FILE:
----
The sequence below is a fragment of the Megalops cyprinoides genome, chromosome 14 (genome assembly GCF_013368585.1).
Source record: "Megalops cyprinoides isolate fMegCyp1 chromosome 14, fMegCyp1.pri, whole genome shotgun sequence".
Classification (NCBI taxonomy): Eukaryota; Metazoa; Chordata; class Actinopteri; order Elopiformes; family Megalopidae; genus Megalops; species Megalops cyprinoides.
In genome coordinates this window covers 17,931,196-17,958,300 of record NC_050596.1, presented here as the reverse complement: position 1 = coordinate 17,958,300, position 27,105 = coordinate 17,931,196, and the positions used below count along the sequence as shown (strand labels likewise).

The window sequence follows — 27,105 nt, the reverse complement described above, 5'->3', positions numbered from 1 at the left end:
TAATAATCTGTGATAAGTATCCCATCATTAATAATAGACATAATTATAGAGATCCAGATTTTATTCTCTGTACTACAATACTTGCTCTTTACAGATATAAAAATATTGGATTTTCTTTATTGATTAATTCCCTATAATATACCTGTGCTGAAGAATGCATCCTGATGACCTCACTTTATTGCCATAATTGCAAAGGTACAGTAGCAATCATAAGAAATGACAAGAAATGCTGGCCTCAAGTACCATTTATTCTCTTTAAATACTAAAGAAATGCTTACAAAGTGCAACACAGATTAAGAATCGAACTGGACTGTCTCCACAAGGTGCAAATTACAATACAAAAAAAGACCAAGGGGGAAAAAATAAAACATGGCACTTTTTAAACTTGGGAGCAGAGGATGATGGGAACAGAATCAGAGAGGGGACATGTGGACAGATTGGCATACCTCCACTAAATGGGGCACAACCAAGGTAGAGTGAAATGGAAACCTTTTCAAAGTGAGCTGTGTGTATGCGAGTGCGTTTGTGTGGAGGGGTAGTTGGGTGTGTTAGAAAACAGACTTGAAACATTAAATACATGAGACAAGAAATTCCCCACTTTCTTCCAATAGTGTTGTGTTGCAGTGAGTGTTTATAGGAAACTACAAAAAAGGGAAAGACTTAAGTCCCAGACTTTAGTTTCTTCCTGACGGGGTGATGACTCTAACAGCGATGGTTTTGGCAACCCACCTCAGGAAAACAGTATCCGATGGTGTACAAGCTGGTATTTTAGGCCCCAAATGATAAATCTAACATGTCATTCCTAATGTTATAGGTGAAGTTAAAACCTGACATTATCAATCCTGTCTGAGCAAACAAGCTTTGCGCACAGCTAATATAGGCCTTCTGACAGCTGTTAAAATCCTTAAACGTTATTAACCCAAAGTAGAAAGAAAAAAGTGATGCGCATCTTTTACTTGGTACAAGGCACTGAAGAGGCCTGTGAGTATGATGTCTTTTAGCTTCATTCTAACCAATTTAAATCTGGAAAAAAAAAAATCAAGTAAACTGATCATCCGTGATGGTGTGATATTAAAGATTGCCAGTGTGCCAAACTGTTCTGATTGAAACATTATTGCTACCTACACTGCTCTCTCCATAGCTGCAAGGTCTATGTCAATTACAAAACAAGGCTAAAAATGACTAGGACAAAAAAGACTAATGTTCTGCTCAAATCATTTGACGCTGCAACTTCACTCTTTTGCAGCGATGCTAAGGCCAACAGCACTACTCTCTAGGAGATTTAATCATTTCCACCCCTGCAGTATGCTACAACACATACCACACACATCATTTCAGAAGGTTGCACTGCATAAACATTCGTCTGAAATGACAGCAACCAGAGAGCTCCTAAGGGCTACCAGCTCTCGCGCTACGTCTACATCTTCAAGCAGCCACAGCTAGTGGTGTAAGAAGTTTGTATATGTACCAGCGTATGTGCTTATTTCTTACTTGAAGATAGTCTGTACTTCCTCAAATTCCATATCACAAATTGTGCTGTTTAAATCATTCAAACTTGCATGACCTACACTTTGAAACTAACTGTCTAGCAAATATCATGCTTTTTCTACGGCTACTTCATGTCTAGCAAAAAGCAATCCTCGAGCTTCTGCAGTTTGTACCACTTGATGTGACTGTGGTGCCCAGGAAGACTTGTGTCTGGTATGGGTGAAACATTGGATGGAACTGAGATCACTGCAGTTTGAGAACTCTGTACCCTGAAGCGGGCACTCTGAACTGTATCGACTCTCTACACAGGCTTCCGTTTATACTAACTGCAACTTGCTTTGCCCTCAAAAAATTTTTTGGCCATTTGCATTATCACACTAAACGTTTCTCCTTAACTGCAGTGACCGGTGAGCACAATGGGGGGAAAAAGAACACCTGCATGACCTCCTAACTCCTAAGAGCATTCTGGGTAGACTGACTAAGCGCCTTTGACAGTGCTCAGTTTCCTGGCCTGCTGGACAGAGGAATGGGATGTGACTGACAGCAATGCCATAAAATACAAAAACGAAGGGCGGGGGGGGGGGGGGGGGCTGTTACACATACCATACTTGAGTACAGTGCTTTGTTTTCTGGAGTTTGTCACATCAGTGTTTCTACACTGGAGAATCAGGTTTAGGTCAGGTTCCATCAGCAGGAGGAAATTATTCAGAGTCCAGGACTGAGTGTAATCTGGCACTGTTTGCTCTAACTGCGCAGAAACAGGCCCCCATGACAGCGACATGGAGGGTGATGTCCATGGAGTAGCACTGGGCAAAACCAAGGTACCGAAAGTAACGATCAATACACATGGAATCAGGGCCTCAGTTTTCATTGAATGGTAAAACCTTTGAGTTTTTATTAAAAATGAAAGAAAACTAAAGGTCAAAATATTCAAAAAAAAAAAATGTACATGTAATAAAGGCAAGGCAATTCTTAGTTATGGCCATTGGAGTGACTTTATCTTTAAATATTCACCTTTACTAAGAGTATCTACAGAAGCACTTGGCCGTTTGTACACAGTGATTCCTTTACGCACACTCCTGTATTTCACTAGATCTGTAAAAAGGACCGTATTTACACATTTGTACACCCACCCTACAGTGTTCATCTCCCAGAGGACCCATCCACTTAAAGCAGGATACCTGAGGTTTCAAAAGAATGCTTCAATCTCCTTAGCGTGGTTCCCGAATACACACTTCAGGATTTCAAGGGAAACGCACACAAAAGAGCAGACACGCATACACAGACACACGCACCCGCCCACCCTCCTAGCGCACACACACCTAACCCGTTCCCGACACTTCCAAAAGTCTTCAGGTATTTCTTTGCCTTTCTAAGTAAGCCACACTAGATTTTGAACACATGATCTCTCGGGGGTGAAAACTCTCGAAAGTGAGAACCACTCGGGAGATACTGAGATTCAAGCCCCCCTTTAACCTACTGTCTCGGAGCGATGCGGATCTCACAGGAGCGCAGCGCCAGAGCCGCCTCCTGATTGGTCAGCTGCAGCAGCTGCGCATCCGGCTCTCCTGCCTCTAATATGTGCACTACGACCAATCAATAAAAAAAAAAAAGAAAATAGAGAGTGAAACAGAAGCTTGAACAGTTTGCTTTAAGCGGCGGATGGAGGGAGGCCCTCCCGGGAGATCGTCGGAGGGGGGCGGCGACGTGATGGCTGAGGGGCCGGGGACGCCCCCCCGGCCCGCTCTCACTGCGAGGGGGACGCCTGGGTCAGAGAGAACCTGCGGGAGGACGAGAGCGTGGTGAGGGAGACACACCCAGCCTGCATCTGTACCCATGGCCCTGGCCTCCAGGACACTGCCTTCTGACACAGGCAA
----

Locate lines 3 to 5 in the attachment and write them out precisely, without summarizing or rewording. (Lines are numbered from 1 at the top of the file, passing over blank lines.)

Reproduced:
Classification (NCBI taxonomy): Eukaryota; Metazoa; Chordata; class Actinopteri; order Elopiformes; family Megalopidae; genus Megalops; species Megalops cyprinoides.
In genome coordinates this window covers 17,931,196-17,958,300 of record NC_050596.1, presented here as the reverse complement: position 1 = coordinate 17,958,300, position 27,105 = coordinate 17,931,196, and the positions used below count along the sequence as shown (strand labels likewise).

The window sequence follows — 27,105 nt, the reverse complement described above, 5'->3', positions numbered from 1 at the left end: